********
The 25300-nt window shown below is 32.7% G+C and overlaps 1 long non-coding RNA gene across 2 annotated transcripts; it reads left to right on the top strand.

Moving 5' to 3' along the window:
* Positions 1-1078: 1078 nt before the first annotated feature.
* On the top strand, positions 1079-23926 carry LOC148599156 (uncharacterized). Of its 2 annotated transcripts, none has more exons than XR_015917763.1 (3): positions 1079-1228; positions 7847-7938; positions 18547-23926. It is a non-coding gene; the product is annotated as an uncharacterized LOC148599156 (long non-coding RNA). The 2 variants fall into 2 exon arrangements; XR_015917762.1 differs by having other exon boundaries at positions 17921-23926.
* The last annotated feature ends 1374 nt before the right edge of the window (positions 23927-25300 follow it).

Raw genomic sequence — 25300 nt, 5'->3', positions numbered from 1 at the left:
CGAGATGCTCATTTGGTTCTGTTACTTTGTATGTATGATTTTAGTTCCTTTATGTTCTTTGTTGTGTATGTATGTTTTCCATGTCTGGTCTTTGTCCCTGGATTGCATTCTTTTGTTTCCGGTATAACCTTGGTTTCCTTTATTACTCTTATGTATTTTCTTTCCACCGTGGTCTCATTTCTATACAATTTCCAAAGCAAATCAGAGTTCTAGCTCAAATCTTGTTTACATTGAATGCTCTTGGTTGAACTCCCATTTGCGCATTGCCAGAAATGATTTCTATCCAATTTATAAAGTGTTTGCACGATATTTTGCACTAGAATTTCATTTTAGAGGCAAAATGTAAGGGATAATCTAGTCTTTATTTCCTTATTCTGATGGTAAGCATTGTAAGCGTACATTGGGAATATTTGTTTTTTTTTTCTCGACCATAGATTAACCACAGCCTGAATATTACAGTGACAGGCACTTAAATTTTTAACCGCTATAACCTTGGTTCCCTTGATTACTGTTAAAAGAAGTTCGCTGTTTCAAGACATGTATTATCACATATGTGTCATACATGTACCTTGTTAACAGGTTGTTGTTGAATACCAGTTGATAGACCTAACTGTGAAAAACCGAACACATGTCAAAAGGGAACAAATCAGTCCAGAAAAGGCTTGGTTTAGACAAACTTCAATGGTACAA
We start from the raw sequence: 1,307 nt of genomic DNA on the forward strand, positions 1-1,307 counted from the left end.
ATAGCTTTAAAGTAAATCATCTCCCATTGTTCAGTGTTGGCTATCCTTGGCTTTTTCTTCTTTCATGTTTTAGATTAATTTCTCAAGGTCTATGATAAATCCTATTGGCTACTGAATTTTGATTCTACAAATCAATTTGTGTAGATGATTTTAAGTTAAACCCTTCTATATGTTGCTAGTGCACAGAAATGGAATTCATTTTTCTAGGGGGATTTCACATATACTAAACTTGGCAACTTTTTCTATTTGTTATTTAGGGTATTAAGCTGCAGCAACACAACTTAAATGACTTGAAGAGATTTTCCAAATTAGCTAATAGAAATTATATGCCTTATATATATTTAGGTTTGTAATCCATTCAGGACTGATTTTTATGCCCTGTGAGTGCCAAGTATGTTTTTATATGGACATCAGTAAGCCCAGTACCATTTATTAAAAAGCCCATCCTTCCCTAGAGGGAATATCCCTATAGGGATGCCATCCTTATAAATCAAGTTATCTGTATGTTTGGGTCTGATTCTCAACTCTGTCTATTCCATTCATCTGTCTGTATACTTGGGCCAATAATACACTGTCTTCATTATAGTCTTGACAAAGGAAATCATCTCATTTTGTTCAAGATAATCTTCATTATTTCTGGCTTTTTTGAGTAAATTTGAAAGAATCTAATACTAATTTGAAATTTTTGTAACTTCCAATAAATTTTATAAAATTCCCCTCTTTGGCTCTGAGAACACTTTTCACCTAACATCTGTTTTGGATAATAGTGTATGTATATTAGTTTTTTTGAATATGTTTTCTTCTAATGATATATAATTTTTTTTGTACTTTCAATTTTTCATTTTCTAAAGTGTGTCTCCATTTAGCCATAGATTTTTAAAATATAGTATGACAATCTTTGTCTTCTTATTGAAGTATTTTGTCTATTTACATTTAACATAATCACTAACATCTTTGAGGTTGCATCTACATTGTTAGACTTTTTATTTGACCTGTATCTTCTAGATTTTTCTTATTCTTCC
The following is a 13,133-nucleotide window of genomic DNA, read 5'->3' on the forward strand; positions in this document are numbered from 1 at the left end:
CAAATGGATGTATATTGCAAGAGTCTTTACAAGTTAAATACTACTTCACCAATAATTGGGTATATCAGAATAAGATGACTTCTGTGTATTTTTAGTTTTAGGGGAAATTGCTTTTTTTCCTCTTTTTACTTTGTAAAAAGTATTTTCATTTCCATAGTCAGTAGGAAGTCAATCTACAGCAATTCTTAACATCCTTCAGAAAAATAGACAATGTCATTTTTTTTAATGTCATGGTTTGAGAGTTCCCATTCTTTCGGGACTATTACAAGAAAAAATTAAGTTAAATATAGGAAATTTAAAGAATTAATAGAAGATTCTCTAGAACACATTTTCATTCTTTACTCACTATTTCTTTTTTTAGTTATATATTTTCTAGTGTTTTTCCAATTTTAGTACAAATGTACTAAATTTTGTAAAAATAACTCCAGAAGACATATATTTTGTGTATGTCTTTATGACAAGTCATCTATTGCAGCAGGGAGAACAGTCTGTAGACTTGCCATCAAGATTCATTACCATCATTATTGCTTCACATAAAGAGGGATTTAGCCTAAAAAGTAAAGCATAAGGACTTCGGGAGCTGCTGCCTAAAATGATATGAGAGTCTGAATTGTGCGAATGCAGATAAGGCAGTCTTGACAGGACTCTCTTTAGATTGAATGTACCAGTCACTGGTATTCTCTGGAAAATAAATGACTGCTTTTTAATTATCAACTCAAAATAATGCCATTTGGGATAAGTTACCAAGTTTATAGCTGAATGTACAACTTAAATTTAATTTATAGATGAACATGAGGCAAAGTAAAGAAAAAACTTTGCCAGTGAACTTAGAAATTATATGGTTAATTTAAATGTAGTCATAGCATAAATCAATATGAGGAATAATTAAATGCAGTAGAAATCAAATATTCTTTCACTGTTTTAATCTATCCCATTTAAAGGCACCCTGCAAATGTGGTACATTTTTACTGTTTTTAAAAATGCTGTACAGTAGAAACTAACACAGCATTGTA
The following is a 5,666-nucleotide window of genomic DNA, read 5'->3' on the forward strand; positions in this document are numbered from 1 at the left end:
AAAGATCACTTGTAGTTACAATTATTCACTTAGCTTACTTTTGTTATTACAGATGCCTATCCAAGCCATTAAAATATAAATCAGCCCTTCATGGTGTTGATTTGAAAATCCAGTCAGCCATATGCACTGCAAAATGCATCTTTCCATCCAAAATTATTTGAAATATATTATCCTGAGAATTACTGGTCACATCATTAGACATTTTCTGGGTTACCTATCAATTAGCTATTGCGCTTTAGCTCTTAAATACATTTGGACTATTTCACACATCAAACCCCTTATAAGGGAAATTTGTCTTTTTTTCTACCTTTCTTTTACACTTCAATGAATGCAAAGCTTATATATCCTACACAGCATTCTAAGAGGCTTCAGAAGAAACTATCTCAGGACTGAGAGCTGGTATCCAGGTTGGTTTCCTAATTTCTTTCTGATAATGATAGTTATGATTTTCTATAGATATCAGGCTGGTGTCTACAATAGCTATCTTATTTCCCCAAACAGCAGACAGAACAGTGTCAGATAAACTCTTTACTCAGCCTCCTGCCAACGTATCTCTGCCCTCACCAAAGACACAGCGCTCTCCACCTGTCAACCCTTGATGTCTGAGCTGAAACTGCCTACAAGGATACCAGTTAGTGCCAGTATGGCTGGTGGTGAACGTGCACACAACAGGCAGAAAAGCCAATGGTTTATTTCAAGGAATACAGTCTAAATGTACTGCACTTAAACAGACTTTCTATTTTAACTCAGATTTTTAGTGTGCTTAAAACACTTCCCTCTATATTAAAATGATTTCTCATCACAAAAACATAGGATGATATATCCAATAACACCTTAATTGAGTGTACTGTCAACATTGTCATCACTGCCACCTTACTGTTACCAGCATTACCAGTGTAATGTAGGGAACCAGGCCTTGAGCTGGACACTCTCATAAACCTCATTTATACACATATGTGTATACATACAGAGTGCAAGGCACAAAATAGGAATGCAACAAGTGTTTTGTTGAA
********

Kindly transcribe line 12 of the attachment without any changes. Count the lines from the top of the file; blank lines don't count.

The following is a 5,666-nucleotide window of genomic DNA, read 5'->3' on the forward strand; positions in this document are numbered from 1 at the left end: